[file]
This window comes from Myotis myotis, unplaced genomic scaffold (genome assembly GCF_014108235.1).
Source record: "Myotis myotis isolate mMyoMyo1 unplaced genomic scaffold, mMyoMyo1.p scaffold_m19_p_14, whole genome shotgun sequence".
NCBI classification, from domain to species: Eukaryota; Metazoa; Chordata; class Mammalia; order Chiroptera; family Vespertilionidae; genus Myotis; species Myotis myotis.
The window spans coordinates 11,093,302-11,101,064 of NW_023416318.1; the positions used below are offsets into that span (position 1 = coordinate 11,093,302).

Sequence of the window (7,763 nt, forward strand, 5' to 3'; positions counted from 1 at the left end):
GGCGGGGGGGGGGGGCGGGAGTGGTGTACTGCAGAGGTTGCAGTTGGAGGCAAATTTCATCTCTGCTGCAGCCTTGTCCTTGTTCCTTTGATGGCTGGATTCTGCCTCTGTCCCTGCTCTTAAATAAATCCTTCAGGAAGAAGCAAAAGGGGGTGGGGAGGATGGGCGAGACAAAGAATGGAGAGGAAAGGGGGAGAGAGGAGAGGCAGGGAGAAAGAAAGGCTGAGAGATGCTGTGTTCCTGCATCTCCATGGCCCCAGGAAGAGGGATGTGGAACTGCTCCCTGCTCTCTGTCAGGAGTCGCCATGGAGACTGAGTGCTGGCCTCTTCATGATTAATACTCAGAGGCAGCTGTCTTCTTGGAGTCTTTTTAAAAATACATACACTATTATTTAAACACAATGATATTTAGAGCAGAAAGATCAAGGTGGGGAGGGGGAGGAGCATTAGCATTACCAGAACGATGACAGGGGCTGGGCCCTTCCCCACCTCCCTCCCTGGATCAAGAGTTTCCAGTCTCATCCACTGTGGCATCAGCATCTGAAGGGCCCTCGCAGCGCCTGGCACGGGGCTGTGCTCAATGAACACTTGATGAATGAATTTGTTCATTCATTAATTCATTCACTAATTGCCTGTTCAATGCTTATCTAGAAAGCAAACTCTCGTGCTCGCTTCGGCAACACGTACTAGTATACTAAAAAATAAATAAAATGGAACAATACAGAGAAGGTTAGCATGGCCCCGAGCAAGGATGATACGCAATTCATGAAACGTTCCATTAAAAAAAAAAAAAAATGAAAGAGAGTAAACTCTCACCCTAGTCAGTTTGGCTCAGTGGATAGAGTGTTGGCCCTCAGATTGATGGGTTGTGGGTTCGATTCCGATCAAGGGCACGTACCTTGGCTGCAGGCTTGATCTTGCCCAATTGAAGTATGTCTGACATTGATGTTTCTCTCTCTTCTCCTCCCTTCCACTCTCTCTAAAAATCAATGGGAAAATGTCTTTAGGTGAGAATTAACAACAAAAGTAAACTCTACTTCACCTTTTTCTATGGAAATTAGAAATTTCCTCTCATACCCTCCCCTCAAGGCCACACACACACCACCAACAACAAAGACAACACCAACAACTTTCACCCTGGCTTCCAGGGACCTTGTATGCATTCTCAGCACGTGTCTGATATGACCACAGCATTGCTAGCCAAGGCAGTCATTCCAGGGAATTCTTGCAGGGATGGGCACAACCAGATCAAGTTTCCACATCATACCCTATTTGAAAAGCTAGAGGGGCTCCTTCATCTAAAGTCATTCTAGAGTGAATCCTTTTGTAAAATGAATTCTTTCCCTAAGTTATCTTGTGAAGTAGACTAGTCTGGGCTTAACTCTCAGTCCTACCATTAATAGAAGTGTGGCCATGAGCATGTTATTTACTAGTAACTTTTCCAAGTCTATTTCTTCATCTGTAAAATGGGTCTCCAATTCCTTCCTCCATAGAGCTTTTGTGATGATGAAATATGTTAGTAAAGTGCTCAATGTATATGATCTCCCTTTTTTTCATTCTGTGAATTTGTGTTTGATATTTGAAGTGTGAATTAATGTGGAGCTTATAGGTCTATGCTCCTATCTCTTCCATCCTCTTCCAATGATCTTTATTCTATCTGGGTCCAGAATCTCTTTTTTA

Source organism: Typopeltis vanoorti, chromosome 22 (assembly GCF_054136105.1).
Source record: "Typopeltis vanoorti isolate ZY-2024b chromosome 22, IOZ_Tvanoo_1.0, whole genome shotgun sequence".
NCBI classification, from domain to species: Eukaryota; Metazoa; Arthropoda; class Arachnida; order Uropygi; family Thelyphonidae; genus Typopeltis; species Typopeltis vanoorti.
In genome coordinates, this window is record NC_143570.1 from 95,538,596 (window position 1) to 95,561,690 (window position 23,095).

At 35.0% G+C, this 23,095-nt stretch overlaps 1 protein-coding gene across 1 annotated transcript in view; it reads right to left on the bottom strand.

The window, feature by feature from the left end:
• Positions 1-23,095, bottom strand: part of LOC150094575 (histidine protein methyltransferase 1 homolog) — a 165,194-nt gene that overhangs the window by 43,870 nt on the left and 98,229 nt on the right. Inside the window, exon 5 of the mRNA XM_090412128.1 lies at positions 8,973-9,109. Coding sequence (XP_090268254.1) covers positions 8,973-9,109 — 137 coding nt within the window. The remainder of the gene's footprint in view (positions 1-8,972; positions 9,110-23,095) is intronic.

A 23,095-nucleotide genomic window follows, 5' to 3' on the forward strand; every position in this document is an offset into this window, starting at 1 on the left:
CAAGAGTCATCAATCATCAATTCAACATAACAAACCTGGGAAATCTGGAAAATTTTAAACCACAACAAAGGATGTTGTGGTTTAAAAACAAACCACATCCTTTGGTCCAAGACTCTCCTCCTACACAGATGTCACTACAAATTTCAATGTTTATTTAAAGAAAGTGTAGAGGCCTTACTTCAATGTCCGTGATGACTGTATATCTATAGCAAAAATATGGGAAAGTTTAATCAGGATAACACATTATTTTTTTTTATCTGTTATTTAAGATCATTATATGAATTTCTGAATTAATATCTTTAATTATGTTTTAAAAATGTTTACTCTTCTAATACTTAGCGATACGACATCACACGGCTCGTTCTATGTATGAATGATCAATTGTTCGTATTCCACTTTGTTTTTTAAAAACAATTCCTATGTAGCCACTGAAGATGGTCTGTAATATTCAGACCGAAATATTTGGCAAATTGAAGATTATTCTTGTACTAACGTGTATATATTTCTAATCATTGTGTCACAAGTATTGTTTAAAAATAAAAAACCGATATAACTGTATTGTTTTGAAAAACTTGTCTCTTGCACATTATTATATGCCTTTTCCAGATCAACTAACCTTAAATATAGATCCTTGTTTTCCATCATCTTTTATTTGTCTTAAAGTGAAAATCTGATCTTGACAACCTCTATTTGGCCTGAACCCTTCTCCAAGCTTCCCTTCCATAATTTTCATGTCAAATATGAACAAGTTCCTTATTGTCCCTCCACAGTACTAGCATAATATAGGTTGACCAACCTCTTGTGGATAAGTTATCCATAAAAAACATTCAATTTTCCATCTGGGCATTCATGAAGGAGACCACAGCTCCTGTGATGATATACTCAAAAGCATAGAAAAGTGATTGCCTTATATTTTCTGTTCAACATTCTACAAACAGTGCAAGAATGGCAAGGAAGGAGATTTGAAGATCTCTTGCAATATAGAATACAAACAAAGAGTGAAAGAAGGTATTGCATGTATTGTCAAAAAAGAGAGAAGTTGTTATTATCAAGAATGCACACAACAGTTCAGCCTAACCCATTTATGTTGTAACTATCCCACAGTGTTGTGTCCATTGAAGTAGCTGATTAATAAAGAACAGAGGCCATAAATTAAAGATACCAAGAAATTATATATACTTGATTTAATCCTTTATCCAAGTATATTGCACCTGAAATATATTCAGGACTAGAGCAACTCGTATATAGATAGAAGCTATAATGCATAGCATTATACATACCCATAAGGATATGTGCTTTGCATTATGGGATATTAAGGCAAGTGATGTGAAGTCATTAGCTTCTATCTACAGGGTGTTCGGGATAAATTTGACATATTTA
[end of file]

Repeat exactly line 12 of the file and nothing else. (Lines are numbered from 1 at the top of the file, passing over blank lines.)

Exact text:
The window, feature by feature from the left end: